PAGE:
The shift in consumer demand for an inferior good can be explained by two natural economic phenomena: The substitution effect and the income effect. These effects describe and validate the movement of the demand curve in (independent) response to increasing income and relative cost of other goods.[8]

Income effect[edit]

The income effect describes the relationship between an increase in real income and demand for a good. Inferior goods experience negative income effect, where its consumption decreases when a consumer's income increases.[9] The increase in real income means consumers can afford a bundle of goods that give them higher utility. Inferior goods are unlikely to provide the latter, thus why its consumption decreases.

Substitution effect[edit]

The substitution effect occurs due to a change in relative prices between two or more goods. Compared to normal goods, a price decrease (or increase) would actually decrease (or increase) the consumption of an inferior good. This is only possible if negative income effect is strong or large enough to outweigh the substitution effect.[9]

Overall change in demand for an inferior good[edit]

The income and substitution effects work in opposite directions for an inferior good. When an inferior good's price decreases, the income effect reduces the quantity consumed, whilst the substitution effect increases the amount consumed. In practice, it has been observed that the substitution effect is usually larger than the income effect due to the small amount of gross income allocated by consumers on any given good, and thus the change in demand is usually insignificant in comparison to the substitution effect.[9]

Giffen goods[edit]

A special type of inferior good may exist known as the Giffen good, which would disobey the "law of demand". Quite simply, when the price of a Giffen good increases, the demand for that good increases. This would have to be a particular good that is such a large proportion of a person or market's consumption that the income effect of a price increase would produce, effectively, more demand. The observed demand curve would slope upward, indicating positive elasticity.[10]

Giffen goods were first noted by Sir Robert Giffen. It is usual to attribute Giffen's observation to the fact that in Ireland during the 19th century there was a rise in the price of potatoes. The explanation follows that poor people were forced to reduce their consumption of meat and expensive items such as eggs. Potatoes, still being the cheapest food, meant that poor people started consuming more even though its price was rising. This phenomenon is often described as "Giffen's Paradox". However, it has been noticed[by whom?] that Giffen did not use potatoes as an example of Giffen goods.[11] Moreover, potatoes were not Giffen Goods during the Great Famine in Ireland.[12] Alfred Marshall's explanation of Giffen's Paradox was presented in terms of bread.[13]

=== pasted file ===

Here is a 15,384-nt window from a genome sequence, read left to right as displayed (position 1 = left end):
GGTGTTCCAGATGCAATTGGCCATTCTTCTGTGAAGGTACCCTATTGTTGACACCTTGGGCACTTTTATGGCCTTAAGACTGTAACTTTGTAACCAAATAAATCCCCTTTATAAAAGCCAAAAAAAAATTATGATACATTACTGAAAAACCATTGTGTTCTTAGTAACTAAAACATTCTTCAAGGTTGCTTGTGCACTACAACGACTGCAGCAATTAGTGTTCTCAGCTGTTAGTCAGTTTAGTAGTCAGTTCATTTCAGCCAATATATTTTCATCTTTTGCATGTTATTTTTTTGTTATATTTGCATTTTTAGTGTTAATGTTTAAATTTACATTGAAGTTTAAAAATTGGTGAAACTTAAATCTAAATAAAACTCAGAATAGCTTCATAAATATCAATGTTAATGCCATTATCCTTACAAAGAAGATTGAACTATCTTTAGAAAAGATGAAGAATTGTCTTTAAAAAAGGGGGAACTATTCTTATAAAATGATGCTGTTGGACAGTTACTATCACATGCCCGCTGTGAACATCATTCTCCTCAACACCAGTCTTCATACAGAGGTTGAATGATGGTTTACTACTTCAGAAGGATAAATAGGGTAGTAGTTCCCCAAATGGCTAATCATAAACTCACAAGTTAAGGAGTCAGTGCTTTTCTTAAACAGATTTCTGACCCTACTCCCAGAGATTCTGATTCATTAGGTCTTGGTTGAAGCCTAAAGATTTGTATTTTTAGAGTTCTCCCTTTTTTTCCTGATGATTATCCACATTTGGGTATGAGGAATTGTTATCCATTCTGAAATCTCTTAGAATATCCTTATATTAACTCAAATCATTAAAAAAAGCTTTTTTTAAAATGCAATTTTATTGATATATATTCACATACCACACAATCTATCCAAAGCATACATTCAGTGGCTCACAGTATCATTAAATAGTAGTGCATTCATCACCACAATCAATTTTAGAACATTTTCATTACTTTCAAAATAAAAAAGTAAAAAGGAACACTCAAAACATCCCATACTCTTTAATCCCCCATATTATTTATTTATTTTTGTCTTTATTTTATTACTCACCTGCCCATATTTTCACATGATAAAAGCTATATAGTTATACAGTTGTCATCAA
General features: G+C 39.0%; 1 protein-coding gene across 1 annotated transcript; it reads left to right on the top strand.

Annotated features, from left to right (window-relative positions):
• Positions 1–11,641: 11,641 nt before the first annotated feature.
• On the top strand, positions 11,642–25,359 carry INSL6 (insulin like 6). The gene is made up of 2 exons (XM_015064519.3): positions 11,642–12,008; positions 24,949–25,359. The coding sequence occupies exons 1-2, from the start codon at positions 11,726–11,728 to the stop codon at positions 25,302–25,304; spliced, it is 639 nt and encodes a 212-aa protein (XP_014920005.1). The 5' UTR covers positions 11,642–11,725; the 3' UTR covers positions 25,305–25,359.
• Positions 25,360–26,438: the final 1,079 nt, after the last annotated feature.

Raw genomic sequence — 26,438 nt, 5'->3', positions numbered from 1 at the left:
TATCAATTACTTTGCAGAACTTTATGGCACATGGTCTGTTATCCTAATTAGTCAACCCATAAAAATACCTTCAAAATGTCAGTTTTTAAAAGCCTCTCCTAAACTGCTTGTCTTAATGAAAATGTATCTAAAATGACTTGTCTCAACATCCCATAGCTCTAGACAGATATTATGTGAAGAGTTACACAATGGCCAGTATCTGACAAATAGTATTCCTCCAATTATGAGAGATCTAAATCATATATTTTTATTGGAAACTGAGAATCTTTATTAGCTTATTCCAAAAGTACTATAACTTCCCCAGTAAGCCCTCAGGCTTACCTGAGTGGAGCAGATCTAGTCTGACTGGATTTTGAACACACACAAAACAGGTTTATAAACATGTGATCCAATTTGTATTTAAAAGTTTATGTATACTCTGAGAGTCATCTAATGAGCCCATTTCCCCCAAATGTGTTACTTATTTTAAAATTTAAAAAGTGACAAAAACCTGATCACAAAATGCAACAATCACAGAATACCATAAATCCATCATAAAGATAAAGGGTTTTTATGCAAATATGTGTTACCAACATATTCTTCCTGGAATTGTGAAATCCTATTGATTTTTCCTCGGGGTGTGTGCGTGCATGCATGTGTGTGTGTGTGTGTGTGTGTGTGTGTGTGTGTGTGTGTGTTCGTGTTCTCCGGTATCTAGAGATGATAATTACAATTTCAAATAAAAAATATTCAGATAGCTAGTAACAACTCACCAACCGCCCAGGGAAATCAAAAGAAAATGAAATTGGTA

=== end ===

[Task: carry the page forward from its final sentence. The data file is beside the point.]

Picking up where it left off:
See also[edit]


  1. ^ Mankiw, N. Gregory, Principles of Economics, South-Western Cengage Learning, 2012, p.70
  2. ^ a b c Varian, Hal R. (2014). Intermediate microeconomics : a modern approach (Ninth ed.). New York: W. W. Norton. p. 96. ISBN 9780393919677. OCLC 879663971.
  3. ^ "Economics A–Z: Inferior goods". The Economist. Retrieved 17 August 2016.
  4. ^ O'Sullivan, Arthur; Sheffrin, Steven M. (2003), Economics: Principles in Action, Upper Saddle River, New Jersey 07458: Pearson Prentice Hall, p. 87, ISBN 0-13-063085-3{{citation}}: CS1 maint: location (link)
  5. ^ Kenton, Will. "Inferior Goods Definition". Investopedia. Retrieved 2021-04-23.
  6. ^ "Payday Lending in America". The Pew Charitable Trusts. 18 July 2012. Archived from the original on 23 April 2016. Retrieved 28 July 2015.
  7. ^ Scott, G.J.; Bouis, H.E., "Sustainability of Potato Consumption in Developing Countries: The Case of Bangladesh", Program Report 1995–1996, International Potato Center, archived from the original on 8 April 2010{{citation}}: CS1 maint: unfit URL (link)
  8. ^ "Substitution Effect and Income Effect: Definitions and Implications - Don't Quit Your Day Job..." DQYDJ – Don't Quit Your Day Job... 2010-04-23. Retrieved 2021-04-23.
  9. ^ a b c J.Singh (2014-06-17). "Price Demand Relationship: Normal, Inferior and Giffen Goods". Economics Discussion. Retrieved 2021-04-23.
  10. ^ Varian, Hal R. (2014). Intermediate microeconomics : a modern approach (Ninth ed.). New York: W. W. Norton. p. 104. ISBN 9780393919677. OCLC 879663971.
  11. ^ Stigler, George J. (1947). "Notes on the History of the Giffen Paradox". Journal of Political Economy. 55 (2): 152–156. doi:10.1086/256487. ISSN 0022-3808. JSTOR 1825304. S2CID 153443575.
  12. ^ Dwyer, Gerald P.; Lindsay, Cotton M. (1984). "Robert Giffen and the Irish Potato". The American Economic Review. 74 (1): 188–192. ISSN 0002-8282. JSTOR 1803318.
  13. ^ Marshall, Alfred (1949). Principles of Economics. New York: Macmillan. p. 132.